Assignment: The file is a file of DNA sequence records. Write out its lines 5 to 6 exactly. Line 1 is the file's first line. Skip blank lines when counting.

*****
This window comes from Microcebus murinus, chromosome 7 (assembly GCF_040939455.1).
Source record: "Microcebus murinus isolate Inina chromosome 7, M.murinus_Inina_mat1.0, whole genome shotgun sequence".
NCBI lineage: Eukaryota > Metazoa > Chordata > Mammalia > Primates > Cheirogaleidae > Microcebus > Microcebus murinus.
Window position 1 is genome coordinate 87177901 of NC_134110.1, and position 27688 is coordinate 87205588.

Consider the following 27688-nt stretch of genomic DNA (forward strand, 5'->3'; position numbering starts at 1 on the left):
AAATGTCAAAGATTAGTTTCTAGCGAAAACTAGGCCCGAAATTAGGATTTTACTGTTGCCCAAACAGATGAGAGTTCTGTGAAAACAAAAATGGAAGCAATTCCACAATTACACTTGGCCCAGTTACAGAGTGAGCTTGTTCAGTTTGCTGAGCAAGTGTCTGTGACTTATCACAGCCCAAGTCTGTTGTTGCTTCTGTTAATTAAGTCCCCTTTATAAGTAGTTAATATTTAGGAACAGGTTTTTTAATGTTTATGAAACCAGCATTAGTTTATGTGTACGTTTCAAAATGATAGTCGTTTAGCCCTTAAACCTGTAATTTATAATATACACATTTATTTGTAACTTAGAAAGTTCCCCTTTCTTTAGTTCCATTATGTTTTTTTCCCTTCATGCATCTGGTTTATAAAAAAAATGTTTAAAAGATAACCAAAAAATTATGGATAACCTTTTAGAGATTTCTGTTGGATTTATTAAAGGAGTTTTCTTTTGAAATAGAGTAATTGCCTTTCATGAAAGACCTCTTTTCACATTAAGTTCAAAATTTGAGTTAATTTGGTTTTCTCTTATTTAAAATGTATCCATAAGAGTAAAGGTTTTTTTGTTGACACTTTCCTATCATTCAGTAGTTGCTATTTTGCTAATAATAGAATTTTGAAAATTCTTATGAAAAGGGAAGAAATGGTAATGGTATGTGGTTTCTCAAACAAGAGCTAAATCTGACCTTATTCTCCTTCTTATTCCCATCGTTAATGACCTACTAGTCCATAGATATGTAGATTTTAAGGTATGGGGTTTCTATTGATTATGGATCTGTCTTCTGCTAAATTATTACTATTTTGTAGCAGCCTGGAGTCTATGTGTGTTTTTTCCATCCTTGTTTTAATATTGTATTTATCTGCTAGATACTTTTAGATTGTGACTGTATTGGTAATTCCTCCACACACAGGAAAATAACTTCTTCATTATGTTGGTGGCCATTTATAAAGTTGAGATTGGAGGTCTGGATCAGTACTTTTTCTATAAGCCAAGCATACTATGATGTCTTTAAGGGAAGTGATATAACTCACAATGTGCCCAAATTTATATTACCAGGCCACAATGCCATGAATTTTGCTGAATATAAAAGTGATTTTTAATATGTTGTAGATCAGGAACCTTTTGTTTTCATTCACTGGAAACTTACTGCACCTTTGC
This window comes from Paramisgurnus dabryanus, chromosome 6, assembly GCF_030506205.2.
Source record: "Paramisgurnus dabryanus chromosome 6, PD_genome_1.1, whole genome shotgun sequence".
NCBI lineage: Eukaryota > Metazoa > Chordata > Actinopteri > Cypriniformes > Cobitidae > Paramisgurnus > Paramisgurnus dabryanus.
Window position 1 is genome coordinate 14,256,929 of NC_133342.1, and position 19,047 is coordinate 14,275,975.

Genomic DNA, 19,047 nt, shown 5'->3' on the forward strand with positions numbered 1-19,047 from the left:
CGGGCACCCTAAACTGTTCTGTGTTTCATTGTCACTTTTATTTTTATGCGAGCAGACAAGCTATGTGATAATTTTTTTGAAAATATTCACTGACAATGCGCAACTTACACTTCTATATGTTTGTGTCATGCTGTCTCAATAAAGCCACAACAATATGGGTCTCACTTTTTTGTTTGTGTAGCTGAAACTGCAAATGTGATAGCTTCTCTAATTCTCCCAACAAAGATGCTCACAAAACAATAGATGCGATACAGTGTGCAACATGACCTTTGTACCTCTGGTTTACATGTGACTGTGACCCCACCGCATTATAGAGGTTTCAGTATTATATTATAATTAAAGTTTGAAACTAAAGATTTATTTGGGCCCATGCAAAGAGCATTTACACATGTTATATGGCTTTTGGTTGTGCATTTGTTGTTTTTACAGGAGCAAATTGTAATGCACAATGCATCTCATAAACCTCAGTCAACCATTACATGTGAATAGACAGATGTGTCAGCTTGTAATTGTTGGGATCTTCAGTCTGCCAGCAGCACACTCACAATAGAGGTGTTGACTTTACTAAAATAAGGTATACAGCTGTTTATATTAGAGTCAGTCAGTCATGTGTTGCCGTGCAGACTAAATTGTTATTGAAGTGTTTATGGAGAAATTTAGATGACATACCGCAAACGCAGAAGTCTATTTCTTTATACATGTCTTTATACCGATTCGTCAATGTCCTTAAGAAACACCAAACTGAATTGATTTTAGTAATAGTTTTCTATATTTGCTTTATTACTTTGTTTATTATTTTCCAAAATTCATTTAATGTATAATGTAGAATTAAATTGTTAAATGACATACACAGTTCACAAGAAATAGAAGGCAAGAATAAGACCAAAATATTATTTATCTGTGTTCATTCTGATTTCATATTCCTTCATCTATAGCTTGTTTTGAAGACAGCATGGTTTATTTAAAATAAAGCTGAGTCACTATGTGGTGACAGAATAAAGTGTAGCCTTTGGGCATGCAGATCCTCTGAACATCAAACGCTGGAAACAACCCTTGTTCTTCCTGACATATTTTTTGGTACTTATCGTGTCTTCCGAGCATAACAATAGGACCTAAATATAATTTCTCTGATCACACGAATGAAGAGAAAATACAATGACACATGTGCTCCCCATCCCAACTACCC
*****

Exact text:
Consider the following 27688-nt stretch of genomic DNA (forward strand, 5'->3'; position numbering starts at 1 on the left):
AAATGTCAAAGATTAGTTTCTAGCGAAAACTAGGCCCGAAATTAGGATTTTACTGTTGCCCAAACAGATGAGAGTTCTGTGAAAACAAAAATGGAAGCAATTCCACAATTACACTTGGCCCAGTTACAGAGTGAGCTTGTTCAGTTTGCTGAGCAAGTGTCTGTGACTTATCACAGCCCAAGTCTGTTGTTGCTTCTGTTAATTAAGTCCCCTTTATAAGTAGTTAATATTTAGGAACAGGTTTTTTAATGTTTATGAAACCAGCATTAGTTTATGTGTACGTTTCAAAATGATAGTCGTTTAGCCCTTAAACCTGTAATTTATAATATACACATTTATTTGTAACTTAGAAAGTTCCCCTTTCTTTAGTTCCATTATGTTTTTTTCCCTTCATGCATCTGGTTTATAAAAAAAATGTTTAAAAGATAACCAAAAAATTATGGATAACCTTTTAGAGATTTCTGTTGGATTTATTAAAGGAGTTTTCTTTTGAAATAGAGTAATTGCCTTTCATGAAAGACCTCTTTTCACATTAAGTTCAAAATTTGAGTTAATTTGGTTTTCTCTTATTTAAAATGTATCCATAAGAGTAAAGGTTTTTTTGTTGACACTTTCCTATCATTCAGTAGTTGCTATTTTGCTAATAATAGAATTTTGAAAATTCTTATGAAAAGGGAAGAAATGGTAATGGTATGTGGTTTCTCAAACAAGAGCTAAATCTGACCTTATTCTCCTTCTTATTCCCATCGTTAATGACCTACTAGTCCATAGATATGTAGATTTTAAGGTATGGGGTTTCTATTGATTATGGATCTGTCTTCTGCTAAATTATTACTATTTTGTAGCAGCCTGGAGTCTATGTGTGTTTTTTCCATCCTTGTTTTAATATTGTATTTATCTGCTAGATACTTTTAGATTGTGACTGTATTGGTAATTCCTCCACACACAGGAAAATAACTTCTTCATTATGTTGGTGGCCATTTATAAAGTTGAGATTGGAGGTCTGGATCAGTACTTTTTCTATAAGCCAAGCATACTATGATGTCTTTAAGGGAAGTGATATAACTCACAATGTGCCCAAATTTATATTACCAGGCCACAATGCCATGAATTTTGCTGAATATAAAAGTGATTTTTAATATGTTGTAGATCAGGAACCTTTTGTTTTCATTCACTGGAAACTTACTGCACCTTTGC